Simi Valley City Council

Discussion in 'Immigration/Illegal Immigration' started by Angelhair, Sep 16, 2010.

  1. Angelhair

    Angelhair Senior Member

    Aug 22, 2009
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    In an emotionally charged meeting, the Simi Valley City Council approved a pilot E-Verify program to help ensure that new city employees and those hired by city contractors are legally authorized to work in the United States.

    With the council’s unanimous vote Monday night, Simi Valley became the first city in Ventura County to adopt use of the federal E-Verify program, despite debate about its accuracy.

    E-Verify advocates applauded the council’s decision but were disappointed it wasn’t expanded to require all businesses operating in the city use it. Instead, the council asked city staff to get input on the issue from the Simi Valley Chamber of Commerce.

    The council’s voted for it after several members of the public passionately urged it be adopted.

    “I’m here tonight for one reason and one reason only,” Simi Valley carpenter Jerome Walsh said. “I’m a selfish person. I need a job.”, which advocates for lower immigration levels, “estimates 6 million jobs in America are held by illegal aliens. If Congress passed mandatory E-Verify it would open up 2.76 million jobs for Americans,” Walsh said.

    E-Verify is a free Internet-based program managed by the U.S. Citizenship and Immigration Services that compares information provided by newly hired employees with databases maintained by the Social Security Administration and Department of Homeland Security to assist in determining the employment eligibility of those workers. It is a voluntary program for employers.

    A study by Westat, a Maryland research company hired by the Department of Homeland Security to evaluate the system earlier this year, found that the system wrongly clears illegal workers 54 percent of the time. On the flip side, 0.7 percent of U.S. citizens and legal immigrant workers were wrongly determined to be ineligible to work.

    But Bob Huber, who is running against Councilman Steve Sojka for mayor on the Nov. 2 ballot, countered at the meeting that E-Verify is highly accurate.

    “Westat estimates that overall, E-Verify queries result in an accurate response 96 percent of the time,” said Huber, a former Simi Valley City councilman and chairman of the Ventura County Community Colleges Board of Trustees. Incumbent Mayor Paul Miller is not seeking re-election.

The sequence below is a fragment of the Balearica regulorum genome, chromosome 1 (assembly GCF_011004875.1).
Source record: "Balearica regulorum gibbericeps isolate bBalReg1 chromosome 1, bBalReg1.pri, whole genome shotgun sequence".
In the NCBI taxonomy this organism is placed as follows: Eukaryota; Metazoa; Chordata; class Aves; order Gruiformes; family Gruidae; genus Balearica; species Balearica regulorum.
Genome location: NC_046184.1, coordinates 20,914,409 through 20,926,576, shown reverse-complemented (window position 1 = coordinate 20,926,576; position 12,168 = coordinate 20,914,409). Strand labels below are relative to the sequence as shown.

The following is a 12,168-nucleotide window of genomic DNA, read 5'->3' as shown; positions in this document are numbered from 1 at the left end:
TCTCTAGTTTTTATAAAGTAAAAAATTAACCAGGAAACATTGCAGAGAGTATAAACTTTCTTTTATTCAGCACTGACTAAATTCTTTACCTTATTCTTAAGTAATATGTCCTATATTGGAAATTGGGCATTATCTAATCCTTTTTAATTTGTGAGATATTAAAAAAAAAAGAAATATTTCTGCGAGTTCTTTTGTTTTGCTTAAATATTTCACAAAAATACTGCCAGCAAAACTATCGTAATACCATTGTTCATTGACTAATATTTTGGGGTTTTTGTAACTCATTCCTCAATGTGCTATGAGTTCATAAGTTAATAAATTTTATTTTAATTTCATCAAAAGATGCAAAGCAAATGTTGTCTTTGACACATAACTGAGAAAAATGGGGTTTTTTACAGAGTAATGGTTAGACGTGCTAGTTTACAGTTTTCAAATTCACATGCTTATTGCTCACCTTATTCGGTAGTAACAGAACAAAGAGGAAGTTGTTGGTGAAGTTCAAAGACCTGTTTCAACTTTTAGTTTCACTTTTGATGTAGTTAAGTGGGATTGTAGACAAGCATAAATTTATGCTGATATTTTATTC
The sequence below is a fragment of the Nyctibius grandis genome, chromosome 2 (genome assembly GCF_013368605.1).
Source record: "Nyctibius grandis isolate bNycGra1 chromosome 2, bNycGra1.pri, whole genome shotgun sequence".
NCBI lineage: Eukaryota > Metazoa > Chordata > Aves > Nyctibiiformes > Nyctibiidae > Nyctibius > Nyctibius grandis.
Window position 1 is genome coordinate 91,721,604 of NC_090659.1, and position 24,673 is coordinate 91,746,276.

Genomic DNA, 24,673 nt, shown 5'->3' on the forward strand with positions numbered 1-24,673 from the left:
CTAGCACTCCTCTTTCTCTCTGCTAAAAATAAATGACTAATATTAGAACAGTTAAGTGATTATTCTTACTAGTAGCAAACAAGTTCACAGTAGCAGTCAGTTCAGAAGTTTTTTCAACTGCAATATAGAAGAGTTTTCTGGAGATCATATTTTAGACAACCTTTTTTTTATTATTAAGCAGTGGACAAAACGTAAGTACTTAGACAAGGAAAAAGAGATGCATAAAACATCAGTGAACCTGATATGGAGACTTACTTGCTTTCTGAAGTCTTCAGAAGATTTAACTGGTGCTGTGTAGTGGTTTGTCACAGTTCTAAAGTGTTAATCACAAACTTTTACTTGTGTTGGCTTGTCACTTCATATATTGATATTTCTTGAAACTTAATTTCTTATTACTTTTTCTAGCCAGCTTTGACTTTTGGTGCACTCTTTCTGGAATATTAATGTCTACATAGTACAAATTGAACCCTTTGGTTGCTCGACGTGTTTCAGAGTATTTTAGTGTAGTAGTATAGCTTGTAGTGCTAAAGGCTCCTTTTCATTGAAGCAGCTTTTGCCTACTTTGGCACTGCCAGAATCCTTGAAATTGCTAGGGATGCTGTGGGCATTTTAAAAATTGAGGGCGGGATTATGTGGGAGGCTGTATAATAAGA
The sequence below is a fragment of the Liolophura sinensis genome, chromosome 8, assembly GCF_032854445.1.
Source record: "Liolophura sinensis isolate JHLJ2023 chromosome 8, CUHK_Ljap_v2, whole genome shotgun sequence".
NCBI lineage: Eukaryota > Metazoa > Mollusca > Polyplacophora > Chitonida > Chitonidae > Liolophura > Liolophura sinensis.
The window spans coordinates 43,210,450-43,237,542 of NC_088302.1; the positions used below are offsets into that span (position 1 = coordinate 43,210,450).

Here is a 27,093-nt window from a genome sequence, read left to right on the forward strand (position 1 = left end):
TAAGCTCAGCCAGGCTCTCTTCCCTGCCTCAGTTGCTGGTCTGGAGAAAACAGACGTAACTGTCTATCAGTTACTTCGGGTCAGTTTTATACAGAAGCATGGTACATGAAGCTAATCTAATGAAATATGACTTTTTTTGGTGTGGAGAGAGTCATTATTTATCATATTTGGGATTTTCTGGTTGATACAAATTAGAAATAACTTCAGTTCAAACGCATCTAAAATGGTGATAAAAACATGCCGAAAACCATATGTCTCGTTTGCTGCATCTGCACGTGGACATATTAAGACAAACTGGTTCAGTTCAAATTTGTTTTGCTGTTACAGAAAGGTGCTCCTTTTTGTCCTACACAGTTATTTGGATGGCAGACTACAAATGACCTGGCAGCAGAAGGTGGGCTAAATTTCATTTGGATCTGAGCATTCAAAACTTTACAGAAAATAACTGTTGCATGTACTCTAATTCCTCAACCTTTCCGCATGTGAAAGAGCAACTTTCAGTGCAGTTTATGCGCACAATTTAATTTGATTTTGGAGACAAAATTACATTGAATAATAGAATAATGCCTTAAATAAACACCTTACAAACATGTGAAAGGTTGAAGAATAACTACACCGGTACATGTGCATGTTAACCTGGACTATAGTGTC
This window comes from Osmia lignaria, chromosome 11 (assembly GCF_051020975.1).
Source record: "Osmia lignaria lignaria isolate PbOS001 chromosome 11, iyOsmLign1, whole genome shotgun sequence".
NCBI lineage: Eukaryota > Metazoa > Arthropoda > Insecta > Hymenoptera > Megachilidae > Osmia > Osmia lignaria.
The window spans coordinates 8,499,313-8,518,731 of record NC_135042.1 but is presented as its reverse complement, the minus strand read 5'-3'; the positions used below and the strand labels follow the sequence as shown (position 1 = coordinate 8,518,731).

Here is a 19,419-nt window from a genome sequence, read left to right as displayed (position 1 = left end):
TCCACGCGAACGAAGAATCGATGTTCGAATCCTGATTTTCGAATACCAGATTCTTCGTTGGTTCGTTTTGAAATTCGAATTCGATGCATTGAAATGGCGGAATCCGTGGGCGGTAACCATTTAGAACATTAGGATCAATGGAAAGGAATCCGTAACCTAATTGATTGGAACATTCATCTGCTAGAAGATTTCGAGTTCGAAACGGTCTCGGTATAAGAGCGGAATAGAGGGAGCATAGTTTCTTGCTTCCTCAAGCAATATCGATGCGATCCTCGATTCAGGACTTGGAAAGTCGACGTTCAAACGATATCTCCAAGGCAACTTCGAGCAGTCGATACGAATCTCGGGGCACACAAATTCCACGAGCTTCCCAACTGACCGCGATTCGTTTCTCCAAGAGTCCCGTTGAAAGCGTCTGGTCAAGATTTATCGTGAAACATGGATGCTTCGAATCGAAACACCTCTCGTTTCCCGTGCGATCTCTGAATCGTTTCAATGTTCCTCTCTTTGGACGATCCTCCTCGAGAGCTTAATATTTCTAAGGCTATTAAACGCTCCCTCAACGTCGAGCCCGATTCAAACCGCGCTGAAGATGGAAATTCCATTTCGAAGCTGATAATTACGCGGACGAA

Westat noted that the 54 percent error rate applied to the 6.2 percent of queries involving unauthorized workers, meaning more than half that group were cleared to be hired.

    Simi Valley resident Steve Frank sparked a heated exchange with Councilman Glen Becerra when he asserted that he can tell who undocumented workers are because they don’t speak English and ride bicycles.

    Frank accused the city of “protecting illegal aliens.”

    Becerra asked Frank if he had “determined they were illegal, because they don’t speak English — (but) you haven’t talked to them — and because of the color of their skin?”

    “I didn’t say that,” Frank responded. “That is a racist statement.”

    When the exchange continued after Miller asked both men “to knock it off,” the mayor loudly banged his gavel to get them to stop.

    “You’re out of order,” Miller said. “Both of you.”

    Assistant City Manager Laura Behjan said the E-Verify program will be implemented for new city hires as soon as the city enters into a contract with E-Verify and staff undergoes training required by the Department of Homeland Security.

    Behjan said the program for contractors hired by the city will be implemented once the council adopts an ordinance detailing the program, possibly as early as its next meeting on Sept. 20.

    She said the pilot program will be reviewed by the council in a year to determine if it will continue and if so, if any modifications need to be made.

    Simi Valley adopts E-Verify to check new employees' legal status Ventura County Star
  2. hjmick

    hjmick Gold Member

    Mar 28, 2007
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    Charleston, SC
    They may be the only city in Ventura County to do this. While generally considered to lean conservative, Ventura county has a substantial Hispanic population and this issue may be too politically charged for most of the cities to tackle. especially in Ventura, Oxnard, and Santa Paula. Simi Valley may very well be the most conservative city in the county.

    The political spectrum in the county had seemed to reach something of a balance by the time I left there last year, more and more Angelenos leaving L.A. county.
    Last edited: Sep 16, 2010
  3. Wicked Jester

    Wicked Jester Libsmackin'chef

    Aug 4, 2009
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    So. Cal, Malibu!
    I live in Ventura county. A very conservative county......The VC sheriffs office has been enforcing federal immigration laws for years......No lawsuits. No bitching.....They have been enforcing the law, and it has worked out just fine.

    Right on Simi Valley!.....Ya' must look out after OUR OWN!
    Last edited: Sep 16, 2010

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